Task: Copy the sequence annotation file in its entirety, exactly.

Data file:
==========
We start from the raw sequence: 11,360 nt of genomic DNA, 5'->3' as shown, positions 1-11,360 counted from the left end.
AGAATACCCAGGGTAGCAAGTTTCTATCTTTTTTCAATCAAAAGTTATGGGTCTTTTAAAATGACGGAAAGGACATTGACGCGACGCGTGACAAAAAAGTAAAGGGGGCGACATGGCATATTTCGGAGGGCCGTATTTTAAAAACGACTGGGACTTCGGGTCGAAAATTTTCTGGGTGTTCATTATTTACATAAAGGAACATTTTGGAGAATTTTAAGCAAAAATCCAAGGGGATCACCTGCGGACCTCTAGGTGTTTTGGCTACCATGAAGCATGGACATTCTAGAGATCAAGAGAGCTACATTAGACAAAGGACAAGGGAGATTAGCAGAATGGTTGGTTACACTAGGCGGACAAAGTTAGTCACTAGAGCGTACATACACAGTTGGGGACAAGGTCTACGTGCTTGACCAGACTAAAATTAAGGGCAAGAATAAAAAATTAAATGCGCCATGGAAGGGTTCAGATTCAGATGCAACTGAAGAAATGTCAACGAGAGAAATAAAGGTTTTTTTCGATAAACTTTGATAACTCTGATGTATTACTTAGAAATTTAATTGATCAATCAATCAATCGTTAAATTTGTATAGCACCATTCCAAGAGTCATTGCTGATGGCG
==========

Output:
We start from the raw sequence: 11,360 nt of genomic DNA, 5'->3' as shown, positions 1-11,360 counted from the left end.
AGAATACCCAGGGTAGCAAGTTTCTATCTTTTTTCAATCAAAAGTTATGGGTCTTTTAAAATGACGGAAAGGACATTGACGCGACGCGTGACAAAAAAGTAAAGGGGGCGACATGGCATATTTCGGAGGGCCGTATTTTAAAAACGACTGGGACTTCGGGTCGAAAATTTTCTGGGTGTTCATTATTTACATAAAGGAACATTTTGGAGAATTTTAAGCAAAAATCCAAGGGGATCACCTGCGGACCTCTAGGTGTTTTGGCTACCATGAAGCATGGACATTCTAGAGATCAAGAGAGCTACATTAGACAAAGGACAAGGGAGATTAGCAGAATGGTTGGTTACACTAGGCGGACAAAGTTAGTCACTAGAGCGTACATACACAGTTGGGGACAAGGTCTACGTGCTTGACCAGACTAAAATTAAGGGCAAGAATAAAAAATTAAATGCGCCATGGAAGGGTTCAGATTCAGATGCAACTGAAGAAATGTCAACGAGAGAAATAAAGGTTTTTTTCGATAAACTTTGATAACTCTGATGTATTACTTAGAAATTTAATTGATCAATCAATCAATCGTTAAATTTGTATAGCACCATTCCAAGAGTCATTGCTGATGGCG